CHESAPEAKE, Ohio (AP) — A search prompted by a Facebook video suggesting the body of a West Virginia college student last seen in 2002 is buried in Ohio has begun in a southeastern part of the state.
Lawrence County Sheriff Jeff Lawless said the FBI is leading the search that began Monday for the body of Marshall University student Samantha Burns and continued Tuesday near Chesapeake, across the river from Huntington, West Virginia.
The 19-year-old Burns, of West Hamlin, West Virginia, has been missing since Nov. 11, 2002. She disappeared after telephoning her mother that she was leaving a mall near Huntington, but she never arrived home. Burns’ burned-out car was found the next day on a rural road, just south of Huntington, in that state’s Wayne County.
Two men who escaped from a Kentucky jail, Chad Fulks and Brandon Basham, pleaded guilty and were convicted in the abduction and slaying of Burns. They also were convicted in the abduction and slaying of 44-year-old Alice Donovan, who was taken from a parking lot in Conway, South Carolina, during the pair’s 17-day multistate crime spree through Kentucky, Tennessee, West Virginia, North Carolina and South Carolina. Donavan’s remains were found in 2009.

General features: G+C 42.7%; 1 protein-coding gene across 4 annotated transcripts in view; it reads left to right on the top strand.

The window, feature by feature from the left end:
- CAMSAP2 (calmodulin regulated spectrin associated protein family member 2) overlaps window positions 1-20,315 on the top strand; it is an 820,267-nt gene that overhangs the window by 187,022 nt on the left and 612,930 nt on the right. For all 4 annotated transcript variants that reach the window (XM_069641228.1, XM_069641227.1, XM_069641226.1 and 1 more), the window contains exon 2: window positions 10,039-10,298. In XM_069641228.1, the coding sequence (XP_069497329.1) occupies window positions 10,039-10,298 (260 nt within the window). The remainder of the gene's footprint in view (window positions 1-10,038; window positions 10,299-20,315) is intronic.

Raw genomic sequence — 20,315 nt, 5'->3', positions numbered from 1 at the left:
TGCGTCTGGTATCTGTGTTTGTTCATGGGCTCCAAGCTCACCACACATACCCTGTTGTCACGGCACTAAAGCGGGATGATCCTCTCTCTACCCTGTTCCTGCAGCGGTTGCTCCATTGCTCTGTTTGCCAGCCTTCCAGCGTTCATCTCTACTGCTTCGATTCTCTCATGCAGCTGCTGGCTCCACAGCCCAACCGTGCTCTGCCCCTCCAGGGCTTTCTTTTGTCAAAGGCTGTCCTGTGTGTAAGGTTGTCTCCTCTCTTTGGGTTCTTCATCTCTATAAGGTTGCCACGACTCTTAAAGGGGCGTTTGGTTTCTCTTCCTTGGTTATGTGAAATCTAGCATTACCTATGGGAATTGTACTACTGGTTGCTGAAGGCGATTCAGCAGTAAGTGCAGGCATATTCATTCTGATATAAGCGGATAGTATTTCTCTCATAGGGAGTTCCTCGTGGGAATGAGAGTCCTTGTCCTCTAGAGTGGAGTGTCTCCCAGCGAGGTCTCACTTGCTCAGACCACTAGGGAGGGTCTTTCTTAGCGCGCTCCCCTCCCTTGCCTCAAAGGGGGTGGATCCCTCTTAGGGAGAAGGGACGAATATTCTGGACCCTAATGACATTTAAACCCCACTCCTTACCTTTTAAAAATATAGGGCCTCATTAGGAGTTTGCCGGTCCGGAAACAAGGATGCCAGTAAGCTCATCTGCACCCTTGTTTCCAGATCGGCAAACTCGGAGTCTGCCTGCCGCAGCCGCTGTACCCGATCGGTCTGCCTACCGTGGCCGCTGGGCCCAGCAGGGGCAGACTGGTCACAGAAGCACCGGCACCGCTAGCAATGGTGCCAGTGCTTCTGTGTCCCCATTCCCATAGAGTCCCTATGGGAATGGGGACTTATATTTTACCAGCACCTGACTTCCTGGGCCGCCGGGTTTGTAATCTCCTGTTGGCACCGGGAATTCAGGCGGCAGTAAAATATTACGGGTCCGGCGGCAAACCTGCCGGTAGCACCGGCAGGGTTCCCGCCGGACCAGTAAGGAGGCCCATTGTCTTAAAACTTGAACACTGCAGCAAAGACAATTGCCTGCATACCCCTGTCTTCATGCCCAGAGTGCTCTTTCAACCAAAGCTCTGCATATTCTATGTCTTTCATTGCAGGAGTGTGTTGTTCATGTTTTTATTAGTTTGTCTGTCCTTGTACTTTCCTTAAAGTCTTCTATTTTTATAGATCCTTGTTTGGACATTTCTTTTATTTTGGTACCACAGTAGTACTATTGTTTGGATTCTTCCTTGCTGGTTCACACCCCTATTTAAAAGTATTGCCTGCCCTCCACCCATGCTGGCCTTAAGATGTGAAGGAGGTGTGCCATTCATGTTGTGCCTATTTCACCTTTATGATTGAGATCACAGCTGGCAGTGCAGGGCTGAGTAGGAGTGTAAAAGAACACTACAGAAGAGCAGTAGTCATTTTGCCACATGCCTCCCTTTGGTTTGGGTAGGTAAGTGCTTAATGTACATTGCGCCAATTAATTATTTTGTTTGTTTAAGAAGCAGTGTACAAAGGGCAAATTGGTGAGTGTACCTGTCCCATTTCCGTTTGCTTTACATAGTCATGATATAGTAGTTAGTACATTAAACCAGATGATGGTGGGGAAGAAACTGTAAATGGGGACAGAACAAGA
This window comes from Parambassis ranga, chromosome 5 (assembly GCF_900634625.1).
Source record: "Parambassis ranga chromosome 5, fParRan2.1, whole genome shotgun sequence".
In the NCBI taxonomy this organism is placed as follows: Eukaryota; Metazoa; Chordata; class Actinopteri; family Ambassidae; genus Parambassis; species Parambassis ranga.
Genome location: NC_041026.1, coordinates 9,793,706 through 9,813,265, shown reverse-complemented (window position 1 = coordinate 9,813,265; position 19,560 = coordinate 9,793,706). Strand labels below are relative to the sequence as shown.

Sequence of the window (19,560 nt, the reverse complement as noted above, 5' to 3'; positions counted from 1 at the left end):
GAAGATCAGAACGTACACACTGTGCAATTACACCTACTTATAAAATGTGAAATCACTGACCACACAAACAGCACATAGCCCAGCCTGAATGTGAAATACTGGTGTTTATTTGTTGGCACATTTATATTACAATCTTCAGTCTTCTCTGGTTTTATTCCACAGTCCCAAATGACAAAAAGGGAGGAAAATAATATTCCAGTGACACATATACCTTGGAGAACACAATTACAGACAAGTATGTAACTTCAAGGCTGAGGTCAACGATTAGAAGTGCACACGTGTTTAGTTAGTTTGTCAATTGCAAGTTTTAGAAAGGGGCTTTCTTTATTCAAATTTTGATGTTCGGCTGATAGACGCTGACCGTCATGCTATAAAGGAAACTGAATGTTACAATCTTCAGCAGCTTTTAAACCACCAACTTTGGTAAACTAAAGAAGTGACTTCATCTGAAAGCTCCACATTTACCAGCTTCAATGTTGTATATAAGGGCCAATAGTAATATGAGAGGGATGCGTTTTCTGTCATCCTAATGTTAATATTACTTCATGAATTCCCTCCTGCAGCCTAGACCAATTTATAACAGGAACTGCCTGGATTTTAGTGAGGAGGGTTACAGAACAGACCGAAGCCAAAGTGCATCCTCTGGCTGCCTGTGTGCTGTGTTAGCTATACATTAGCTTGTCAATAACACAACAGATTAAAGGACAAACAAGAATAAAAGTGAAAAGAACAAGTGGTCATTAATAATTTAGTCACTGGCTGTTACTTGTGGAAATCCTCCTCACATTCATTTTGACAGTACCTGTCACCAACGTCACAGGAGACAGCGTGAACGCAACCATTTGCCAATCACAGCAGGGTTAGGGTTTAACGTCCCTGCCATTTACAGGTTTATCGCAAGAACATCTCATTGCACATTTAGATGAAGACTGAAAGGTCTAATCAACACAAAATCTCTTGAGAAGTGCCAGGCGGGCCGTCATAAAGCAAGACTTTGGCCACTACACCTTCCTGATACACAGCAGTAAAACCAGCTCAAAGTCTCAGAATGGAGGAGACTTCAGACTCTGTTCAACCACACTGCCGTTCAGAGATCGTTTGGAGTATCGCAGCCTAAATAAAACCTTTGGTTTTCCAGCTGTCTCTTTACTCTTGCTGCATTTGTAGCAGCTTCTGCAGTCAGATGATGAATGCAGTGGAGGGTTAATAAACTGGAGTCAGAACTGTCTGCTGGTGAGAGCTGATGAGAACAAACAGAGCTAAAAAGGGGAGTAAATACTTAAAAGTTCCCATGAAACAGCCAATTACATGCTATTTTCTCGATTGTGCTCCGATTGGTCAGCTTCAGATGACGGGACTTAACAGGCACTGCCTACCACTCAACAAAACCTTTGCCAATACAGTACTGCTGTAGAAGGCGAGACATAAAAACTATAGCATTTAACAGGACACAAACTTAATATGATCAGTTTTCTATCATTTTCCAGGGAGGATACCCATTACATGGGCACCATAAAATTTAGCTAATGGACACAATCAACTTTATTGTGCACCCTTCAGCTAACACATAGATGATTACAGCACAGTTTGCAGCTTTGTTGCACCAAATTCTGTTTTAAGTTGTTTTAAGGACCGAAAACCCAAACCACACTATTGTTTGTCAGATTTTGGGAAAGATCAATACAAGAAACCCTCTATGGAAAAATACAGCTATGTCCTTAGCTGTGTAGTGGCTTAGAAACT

No sign of Burns’ body was ever recovered despite numerous searches around the tristate area, which includes West Virginia, Kentucky and Ohio.
In the Facebook video alleging her body is buried on the Lawrence County property, the man says he met and married a woman several months ago. He says his new wife wouldn’t let him clear an area of the property where they lived so he could build a pond. He said she later told him Burns’ body and other bodies are buried on the property where he wanted to dig.
Lawless said the man also contacted his office, and Lawless called the FBI.
“It’s worth taking a look at,” Lawless told The Herald-Dispatch in Huntington about the Facebook posts.
The site where authorities are searching has been used for years to burn items, according to the sheriff. The search that will include ground-penetrating radar and rakes and shovels could last for several days, Lawless said.
Lawless told WSAZ-TV in Huntington on Tuesday that nothing of significance had been found, but authorities were bringing in a piece of heavy equipment “so that we can dig deeper into the ground.”
Rick Smith, a supervisory agent in the Cincinnati division of the FBI, said Tuesday that he could not confirm whether there is or is not an ongoing investigation.